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Learning not to share: five tips for protecting your privacy and avoiding identity theft

Author: Catherine Harris
Published: Sep 9 2013

The world has always been a dangerous place, but the thieves of today have it a lot easier than the thieves of 200 years ago. No longer is an act of violence required in order to steal. They don't even have to come face-to-face with their target. These days, it can easily be done over the internet, and the results for the victim are often just as devastating. Here are five key tips to protecting your privacy in the "information age."

Protecting your privacy

1. Keep an Eye on Your Bank Statements

People sometimes become victims of theft and don't even realize it for months. Unless you keep an eye on your bank accounts and watch for suspicious activity, you could miss the signs of a theft. Making a practice of regularly checking your accounts will help you stay on top of any potential problems.

2. Look Close to Home

An identity thief isn't always some anonymous stranger from a far-away place. He or she could potentially be someone very close to home, possibly even someone that you know. If you share a computer with friends, housemates or fellow students, be sure to delete all of your cookies and web history before you log off. You may think you trust the people around you, but leaving your passwords and other sensitive information on a public computer is a recipe for disaster.

3. Guard Your Social Security Number

You will be asked for your social security number many times throughout your life, and you don't always have to say yes. Only give out your social security number when you're sure that the situation is secure. You will need it for your tax forms, government aid and certain job applications, but you should always trust your instinct and refrain from sharing it if you feel that your security might be in danger. More importantly, never give your social security number or any other sensitive information out over the phone. You have no way of knowing who you're really talking to.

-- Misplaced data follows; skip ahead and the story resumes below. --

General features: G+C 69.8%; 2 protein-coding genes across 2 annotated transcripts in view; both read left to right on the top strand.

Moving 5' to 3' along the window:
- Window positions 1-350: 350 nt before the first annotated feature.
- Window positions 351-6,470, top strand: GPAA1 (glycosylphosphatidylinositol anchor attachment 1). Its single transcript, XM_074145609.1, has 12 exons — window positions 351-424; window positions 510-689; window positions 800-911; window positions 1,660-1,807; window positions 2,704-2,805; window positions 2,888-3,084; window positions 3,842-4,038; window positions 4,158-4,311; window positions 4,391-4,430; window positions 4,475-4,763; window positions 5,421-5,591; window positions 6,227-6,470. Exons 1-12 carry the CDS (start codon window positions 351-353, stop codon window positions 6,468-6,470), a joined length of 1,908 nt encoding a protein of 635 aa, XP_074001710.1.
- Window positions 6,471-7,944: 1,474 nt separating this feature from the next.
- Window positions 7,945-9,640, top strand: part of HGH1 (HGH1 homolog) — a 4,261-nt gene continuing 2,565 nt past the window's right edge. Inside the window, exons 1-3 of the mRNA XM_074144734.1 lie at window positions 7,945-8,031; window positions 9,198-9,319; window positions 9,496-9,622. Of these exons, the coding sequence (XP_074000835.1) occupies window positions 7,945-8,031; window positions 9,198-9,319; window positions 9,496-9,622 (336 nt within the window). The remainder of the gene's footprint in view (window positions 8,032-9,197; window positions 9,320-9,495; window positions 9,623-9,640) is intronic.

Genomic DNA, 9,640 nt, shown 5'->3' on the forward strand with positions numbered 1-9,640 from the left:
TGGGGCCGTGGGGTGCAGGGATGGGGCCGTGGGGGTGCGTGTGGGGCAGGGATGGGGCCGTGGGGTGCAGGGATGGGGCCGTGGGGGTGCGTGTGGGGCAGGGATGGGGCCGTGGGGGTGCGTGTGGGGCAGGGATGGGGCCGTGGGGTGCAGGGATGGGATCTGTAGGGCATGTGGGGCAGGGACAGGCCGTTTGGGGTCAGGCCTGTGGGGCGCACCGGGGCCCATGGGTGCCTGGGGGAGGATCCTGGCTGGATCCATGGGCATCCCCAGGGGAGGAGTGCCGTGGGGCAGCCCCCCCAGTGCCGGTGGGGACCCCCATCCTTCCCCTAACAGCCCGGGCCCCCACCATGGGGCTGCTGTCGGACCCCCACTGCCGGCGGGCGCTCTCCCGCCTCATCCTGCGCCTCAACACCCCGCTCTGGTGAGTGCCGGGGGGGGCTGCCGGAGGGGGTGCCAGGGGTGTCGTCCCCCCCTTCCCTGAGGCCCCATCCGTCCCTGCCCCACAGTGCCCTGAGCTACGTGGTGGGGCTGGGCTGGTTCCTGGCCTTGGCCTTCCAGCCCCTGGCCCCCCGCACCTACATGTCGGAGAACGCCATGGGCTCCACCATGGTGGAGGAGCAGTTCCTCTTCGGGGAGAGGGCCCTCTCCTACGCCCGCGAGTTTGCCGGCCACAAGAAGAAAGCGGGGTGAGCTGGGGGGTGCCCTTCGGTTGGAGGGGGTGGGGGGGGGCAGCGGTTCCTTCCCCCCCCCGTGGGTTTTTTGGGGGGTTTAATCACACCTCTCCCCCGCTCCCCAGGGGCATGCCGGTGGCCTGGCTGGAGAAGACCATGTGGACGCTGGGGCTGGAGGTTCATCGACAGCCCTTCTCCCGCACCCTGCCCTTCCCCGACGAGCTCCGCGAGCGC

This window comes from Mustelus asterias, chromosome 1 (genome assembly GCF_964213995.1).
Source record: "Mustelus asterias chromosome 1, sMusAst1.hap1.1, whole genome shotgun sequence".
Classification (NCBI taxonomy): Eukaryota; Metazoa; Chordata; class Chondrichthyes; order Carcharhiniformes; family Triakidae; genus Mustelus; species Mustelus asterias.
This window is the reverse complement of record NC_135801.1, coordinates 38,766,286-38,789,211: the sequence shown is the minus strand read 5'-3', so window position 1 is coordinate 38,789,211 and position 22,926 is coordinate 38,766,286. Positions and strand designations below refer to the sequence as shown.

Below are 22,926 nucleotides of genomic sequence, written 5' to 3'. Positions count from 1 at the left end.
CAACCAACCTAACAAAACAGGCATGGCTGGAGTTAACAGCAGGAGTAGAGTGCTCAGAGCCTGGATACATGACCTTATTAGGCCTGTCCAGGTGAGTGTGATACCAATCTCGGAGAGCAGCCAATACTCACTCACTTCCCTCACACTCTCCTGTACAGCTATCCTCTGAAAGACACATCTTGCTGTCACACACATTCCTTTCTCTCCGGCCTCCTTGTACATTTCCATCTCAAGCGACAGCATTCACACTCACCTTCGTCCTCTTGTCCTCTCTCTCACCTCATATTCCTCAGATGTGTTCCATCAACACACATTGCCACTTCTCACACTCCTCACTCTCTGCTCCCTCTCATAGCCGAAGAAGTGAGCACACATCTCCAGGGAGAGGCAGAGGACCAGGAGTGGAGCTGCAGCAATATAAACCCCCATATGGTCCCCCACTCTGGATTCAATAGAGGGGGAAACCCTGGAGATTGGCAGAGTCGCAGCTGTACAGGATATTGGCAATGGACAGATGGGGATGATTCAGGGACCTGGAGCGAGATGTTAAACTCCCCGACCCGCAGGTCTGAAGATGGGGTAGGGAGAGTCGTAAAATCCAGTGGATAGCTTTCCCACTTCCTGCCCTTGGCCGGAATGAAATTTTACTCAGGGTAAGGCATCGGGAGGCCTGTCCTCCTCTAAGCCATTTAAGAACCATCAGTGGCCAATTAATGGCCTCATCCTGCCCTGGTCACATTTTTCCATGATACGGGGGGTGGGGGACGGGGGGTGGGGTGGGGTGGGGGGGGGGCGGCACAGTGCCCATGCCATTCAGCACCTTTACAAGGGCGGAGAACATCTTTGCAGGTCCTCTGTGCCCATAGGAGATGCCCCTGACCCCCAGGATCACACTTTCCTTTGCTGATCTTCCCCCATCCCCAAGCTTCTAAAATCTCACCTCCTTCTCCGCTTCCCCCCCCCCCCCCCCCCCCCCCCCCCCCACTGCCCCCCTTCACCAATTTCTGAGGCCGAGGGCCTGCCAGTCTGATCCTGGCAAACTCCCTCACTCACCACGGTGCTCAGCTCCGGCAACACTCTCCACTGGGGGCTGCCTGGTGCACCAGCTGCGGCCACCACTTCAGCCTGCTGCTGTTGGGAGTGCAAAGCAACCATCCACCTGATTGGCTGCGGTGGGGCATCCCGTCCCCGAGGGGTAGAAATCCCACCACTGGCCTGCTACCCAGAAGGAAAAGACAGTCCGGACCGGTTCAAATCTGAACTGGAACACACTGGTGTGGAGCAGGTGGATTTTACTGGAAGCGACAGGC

4. Shred All Sensitive Documents

One of the most important home-office tools that you can buy is a personal shredder. Shred all documents that contain sensitive information, including unused credit-card applications, old bank account statements and other paperwork that you no longer need. Many copy and printing centers offer shredding services. However, as with all things, turning your sensitive paperwork over to another entity comes with some degree of risk. It's always better to handle your paperwork yourself when possible.

5. Know Who Has Your Information

Many companies, healthcare organizations and public entities maintain databases with personally identifiable information on thousands (sometimes hundreds of thousands) of clients and customers. It's important to do your best to know which companies and entities maintain sensitive information on you - and how that information is secured. Many large companies are turning to corporate data centers - companies whose only business is the secure and reliable storage of large amounts of information. Before you allow a company to store information like your birth date, SSN, credit history, etc., it is a good idea to do some due diligence to see how they will use and secure this data.

Security should also be a concern for anyone who runs their own business. Storing sensitive information about your clients and employees puts you at risk, because if your computer systems were hacked and that information was stolen, you would be blamed. A corporate data storage center might also make sense if your client base is large enough. Considering the alternate possibilities, using one could be well worth your time and money.

It's a scary world out there. It seems like every time you turn around, you hear about a new scam or form of identity theft. However, as long as you make smart decisions, you can stay one step ahead of the thieves and keep you and your investments safe.

As a previous victim of identity theft, Catherine Harris is pleased to forward this information on protecting your personal information. She hopes more small businesses and clients will seek out the services of high-quality corporate data centers to better protect individuals' personal data files.

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